Premier League and EFL reiterate support for players who take a knee

Micah Richards: "Even if kneeling helps one person or changes just one person's mind, I still think it's the right thing to do"

Micah Richards explains why he feels football players should still take the knee before matches, and he discusses his own experience of racism

The Premier League and English Football League (EFL) have reiterated that they will continue to support players who decide to take a knee.

Footballers all across the world began taking a knee last season to show their support for the ongoing anti-racism movement - which surged following the death of George Floyd in May - who was killed after police officer Derek Chauvin knelt on his neck for eight minutes and 46 seconds.

Les Ferdinand, director of football at Sky Bet Championship side Queens Park Rangers, feels the message behind taking a knee has been lost but Micah Richards has since argued why it remains the right thing to do.

"[Les Ferdinand] has had a very strong opinion - I respect his opinion, but at the same time the Premier League is one of the biggest leagues in the world," he said.

"To some people, who don't understand, even if you've got the players beforehand going down on the knee, people are going to start to ask questions and yes, we all want more action. Of course, we want more action, we want equality but it's not going to happen overnight.

QPR and Coventry fail to take a knee before the Championship match 1:54
Jobi McAnuff says he is surprised and disappointed the QPR and Coventry players did not take a knee before their Sky Bet Championship match

"When he says he wants more action, I'm totally with him but this is something that's been happening for hundreds of years and it's not going to change overnight.

"It is getting better. There have been so many people who have come out, not just black people, white people as well and talked about issues that maybe a couple of years ago they'd feel uncomfortable talking about.

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QPR manager Mark Warburton wants guidance from football authorities on kneeling before matches

"So, yes, I agree it needs more action, but at the same time, even if kneeling helps one person or changes just one person's mind, I still think it's the right thing to do."

Following the restart of the 2019/20 campaign after the top-flight was frozen due to the coronavirus pandemic, Premier League players decided to wear 'Black Lives Matter' on the back of their shirts instead of their names for the first round of fixtures, and then had a Black Lives Matter logo on their shirts for the remainder of the season.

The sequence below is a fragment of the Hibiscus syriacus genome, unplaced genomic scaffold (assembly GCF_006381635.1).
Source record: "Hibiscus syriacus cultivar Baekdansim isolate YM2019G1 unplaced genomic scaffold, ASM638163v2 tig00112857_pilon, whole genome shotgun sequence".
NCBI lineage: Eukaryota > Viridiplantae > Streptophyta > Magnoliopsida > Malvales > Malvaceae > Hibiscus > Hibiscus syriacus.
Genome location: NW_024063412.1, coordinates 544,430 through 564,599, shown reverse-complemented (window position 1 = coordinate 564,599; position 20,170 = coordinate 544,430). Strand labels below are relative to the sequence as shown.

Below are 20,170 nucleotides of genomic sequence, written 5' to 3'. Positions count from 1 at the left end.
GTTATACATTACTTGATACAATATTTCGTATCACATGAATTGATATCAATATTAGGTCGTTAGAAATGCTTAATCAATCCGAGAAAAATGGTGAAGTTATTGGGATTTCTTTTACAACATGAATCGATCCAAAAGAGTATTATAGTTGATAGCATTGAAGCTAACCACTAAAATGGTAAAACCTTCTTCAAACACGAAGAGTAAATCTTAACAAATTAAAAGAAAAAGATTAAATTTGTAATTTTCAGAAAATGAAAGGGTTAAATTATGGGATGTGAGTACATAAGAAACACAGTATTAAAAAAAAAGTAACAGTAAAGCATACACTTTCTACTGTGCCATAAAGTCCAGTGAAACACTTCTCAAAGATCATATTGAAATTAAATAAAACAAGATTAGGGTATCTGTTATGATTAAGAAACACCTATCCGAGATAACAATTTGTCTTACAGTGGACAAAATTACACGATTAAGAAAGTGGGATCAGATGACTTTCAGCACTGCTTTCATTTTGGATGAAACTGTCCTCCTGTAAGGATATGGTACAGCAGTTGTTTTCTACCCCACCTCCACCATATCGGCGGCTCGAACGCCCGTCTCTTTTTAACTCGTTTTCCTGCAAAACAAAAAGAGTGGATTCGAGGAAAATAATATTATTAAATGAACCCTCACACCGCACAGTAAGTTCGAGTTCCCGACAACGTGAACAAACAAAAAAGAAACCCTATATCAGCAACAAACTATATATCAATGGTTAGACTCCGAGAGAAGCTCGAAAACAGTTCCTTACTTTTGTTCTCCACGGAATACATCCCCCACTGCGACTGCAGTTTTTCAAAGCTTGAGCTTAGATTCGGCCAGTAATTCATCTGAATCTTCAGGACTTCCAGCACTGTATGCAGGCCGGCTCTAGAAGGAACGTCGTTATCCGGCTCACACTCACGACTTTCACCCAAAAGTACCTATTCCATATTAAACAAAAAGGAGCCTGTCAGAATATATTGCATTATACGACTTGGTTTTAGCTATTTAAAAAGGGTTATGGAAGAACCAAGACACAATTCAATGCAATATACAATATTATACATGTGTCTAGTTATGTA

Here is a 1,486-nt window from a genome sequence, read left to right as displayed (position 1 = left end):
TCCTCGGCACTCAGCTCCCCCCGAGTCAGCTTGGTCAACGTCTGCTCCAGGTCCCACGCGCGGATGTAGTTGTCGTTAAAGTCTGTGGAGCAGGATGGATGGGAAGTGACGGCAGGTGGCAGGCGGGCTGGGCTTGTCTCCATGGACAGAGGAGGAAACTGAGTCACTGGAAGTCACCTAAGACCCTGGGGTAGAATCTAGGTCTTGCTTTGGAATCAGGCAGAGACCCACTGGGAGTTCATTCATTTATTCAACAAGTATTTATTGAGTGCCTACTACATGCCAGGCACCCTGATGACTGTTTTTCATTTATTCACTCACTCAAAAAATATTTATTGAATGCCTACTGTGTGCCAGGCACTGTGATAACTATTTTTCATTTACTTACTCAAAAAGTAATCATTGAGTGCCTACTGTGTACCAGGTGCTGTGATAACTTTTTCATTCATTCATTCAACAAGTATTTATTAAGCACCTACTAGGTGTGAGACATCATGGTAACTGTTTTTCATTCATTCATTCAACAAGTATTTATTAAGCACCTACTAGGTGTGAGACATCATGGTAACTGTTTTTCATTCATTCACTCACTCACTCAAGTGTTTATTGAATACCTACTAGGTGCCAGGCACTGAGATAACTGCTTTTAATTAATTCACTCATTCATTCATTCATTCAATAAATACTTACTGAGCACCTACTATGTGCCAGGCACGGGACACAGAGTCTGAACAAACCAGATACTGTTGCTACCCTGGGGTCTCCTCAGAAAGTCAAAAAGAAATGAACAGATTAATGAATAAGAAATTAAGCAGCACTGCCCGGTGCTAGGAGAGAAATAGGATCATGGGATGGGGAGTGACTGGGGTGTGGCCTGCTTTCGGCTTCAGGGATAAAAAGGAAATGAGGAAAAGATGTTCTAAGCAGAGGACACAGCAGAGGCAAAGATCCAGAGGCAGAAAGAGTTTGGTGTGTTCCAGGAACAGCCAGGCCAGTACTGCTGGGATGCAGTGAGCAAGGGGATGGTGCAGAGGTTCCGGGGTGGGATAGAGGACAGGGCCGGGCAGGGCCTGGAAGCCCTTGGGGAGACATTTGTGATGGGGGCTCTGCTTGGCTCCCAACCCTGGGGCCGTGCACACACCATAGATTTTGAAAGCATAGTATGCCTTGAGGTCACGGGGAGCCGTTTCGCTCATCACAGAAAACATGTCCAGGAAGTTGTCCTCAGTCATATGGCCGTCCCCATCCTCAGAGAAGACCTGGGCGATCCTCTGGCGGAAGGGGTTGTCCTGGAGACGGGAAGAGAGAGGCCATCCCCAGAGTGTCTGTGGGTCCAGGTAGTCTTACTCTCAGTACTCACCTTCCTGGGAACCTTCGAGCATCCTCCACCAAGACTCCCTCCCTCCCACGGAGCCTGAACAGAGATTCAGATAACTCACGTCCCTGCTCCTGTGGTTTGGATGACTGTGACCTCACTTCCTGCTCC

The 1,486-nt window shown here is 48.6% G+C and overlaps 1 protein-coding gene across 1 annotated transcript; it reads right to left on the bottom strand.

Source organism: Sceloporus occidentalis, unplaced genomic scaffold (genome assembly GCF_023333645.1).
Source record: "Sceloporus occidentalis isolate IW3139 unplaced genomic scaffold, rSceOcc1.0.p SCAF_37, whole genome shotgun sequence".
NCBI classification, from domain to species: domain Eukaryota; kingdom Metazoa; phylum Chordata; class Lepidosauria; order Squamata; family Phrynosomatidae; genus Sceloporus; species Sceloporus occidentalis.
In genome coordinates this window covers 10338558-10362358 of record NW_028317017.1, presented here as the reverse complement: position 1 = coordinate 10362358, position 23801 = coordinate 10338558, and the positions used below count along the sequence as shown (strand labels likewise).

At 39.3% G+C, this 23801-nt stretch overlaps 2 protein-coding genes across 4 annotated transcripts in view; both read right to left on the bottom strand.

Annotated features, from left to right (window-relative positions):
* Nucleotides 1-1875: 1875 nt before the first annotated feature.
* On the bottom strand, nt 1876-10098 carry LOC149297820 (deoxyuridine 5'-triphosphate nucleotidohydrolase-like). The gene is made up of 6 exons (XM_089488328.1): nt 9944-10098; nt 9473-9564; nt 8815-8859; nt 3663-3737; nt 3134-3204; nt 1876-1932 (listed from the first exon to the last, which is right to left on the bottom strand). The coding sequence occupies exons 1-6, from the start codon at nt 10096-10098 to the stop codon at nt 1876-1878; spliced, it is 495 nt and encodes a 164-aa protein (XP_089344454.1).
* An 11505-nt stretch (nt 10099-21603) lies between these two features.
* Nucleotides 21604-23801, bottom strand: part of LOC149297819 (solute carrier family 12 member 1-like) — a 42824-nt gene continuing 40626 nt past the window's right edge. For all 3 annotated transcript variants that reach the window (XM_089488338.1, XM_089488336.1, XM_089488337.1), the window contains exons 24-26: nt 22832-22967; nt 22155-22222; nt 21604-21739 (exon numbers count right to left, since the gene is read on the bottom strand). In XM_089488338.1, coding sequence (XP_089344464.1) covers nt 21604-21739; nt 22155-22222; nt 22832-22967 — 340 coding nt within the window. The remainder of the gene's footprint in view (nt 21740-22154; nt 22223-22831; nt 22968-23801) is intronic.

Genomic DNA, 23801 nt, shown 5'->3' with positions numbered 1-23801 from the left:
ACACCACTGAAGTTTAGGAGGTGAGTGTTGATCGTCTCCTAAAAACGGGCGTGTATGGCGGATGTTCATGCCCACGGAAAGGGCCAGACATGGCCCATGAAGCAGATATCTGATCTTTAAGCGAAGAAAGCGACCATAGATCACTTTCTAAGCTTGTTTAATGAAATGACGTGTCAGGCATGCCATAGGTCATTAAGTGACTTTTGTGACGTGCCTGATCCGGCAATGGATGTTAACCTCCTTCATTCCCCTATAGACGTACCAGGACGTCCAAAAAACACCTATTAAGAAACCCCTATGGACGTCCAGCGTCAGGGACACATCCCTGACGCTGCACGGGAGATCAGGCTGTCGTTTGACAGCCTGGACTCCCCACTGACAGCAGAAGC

Harry Kane of Tottenham Hotspur takes a knee in support of the Black Lives Matter movement during the Premier League match between Tottenham Hotspur and Leicester City at Tottenham Hotspur Stadium on July 19, 2020 in London, England. Football Stadiums around Europe remain empty due to the Coronavirus Pandemic as Government social distancing laws prohibit fans inside venues resulting in all fixtures being played behind closed doors. 0:44
England captain Harry Kane explains why the team will continue to take a knee

This has been replaced by a 'No Room For Racism' sleeve badge for the new season, but Premier League managers such as Crystal Palace boss Roy Hodgson have stressed that both messages remain vitally important.

EFL CEO David Baldwin also recently revealed that all players in the Championship, League One and League Two will wear a 'Not Today or Any Day' logo on their shirts for 2020/21 in recognition of their own fight against racism.

Mason Greenwood takes a knee before Manchester United's game against Southampton 1:27
Mason Greenwood says taking a knee sends a powerful message

Crystal Palace duo Patrick van Aanholt, Wilfried Zaha, former Arsenal forward Ian Wright, Sheffield United's David McGoldrick and Borussia Dortmund signing Jude Bellingham were all subjected to online racist abuse at the end of last season.

Meanwhile, in the USA, following the shooting of Jacob Blake in Wisconsin in August, NBA, MLB and NHL teams all boycotted matches in a show of defiance against racial injustice.

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